there is a kiln, slab roller, wheel and sink as the basics.  lots of shelving that i made or bought from thrift shops or found in the rubbish.  after using it for 10 years, there is little that i would change.   since it is in florida and i only use it for the winter, i have no central heating.  if i needed it, i think i would run heat through the floor.  i have that in a bathroom up north and it is a comfortable  room.  it should not be too expensive for a small studio. 

to see it, click on my name, you will go to a page where you can select "profile".  under that, find "albums"  and look for the series of studio photos.   one change i would make is more electrical power and MUCH better lighting.

leeU has a studio in a small room in her home.  check it out, too.   Pres does a lot from a small studio as well.   there are several people who work in smaller spaces.  i am sure they will add to this thread.

Edited by oldlady
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forgot the most important thing in studio placement on your property!!!!   don't just say "parallel to the house or street is fine".   there are probably rules for setbacks. too.  first check your local  government building office for all the rules.

be sure to site it so the natural light is in the correct place for your climate.  north should have windows if you are in a hot climate, south facing ones should have shade.   check out some architecture books from the library and look at your situation carefully.   my big window faces west and gets hot and glaring in the afternoons.   it needs an awning to be comfortable.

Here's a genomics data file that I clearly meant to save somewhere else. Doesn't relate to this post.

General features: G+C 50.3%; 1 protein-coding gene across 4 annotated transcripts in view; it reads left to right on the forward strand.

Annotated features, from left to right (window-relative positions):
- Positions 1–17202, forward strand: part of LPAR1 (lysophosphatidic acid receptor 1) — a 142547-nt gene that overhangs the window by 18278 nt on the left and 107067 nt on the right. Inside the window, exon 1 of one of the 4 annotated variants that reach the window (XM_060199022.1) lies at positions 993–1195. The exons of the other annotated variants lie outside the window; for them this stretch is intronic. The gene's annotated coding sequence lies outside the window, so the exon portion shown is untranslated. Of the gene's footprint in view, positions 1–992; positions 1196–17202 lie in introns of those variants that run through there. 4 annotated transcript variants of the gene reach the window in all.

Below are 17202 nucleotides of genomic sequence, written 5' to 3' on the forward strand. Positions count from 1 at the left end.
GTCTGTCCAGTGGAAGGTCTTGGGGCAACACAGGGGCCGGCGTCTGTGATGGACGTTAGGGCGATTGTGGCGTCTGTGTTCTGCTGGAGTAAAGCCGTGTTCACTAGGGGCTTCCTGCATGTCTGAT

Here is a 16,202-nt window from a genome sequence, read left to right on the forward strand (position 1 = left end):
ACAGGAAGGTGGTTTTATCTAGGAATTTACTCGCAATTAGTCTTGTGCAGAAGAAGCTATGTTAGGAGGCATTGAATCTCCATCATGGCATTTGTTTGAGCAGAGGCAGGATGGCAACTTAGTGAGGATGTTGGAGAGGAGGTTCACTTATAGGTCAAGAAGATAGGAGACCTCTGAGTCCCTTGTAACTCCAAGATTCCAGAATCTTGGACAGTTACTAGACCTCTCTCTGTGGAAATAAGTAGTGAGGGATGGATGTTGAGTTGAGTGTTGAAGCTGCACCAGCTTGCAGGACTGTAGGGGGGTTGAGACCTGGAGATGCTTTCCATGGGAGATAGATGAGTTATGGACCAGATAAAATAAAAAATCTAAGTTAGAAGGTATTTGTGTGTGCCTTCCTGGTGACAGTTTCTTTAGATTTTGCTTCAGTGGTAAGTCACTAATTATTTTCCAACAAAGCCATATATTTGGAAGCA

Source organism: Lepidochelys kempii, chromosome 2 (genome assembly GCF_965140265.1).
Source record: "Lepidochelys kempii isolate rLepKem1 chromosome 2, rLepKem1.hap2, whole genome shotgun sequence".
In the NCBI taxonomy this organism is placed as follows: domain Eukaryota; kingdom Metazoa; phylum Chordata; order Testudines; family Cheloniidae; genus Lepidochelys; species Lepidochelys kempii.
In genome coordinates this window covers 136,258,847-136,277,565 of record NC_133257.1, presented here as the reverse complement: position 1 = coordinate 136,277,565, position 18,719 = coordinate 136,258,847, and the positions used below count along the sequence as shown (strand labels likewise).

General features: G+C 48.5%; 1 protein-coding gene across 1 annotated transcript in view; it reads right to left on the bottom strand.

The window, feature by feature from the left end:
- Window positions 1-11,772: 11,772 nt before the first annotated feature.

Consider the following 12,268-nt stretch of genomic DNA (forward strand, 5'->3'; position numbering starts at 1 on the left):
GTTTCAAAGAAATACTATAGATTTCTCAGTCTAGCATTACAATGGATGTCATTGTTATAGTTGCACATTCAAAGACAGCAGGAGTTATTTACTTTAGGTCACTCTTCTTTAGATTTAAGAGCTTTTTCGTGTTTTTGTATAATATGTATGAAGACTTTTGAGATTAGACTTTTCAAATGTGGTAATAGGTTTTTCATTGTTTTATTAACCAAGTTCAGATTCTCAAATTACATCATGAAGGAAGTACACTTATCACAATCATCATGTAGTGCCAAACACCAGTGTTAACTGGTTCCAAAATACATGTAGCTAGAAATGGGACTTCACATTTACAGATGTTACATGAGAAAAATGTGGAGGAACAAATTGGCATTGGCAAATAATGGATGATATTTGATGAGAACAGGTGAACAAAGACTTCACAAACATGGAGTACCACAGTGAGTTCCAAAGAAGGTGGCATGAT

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My studio is a dinky little corner of my storage shed.  With any luck I'll be adding on to it this year, but it's small.  The space I use in it is roughly 6 feet by 6 feet.  I save space by putting the kiln outside under my carport, leaving my reclaim outside, etc.  I also will pull out folding tables during glaze days and do all of my glazing outside on the folding tables.  I think you just find ways to adapt to a smaller work area.  I have shelves lining all areas of my shed, added pantry shelving to the walls so I can stack ware boards pretty much everywhere while they're waiting to be bisqued.  This summer I will store the glazes outside and put some more pantry shelving on the outside of the shed, because I do run out of space to put greenware.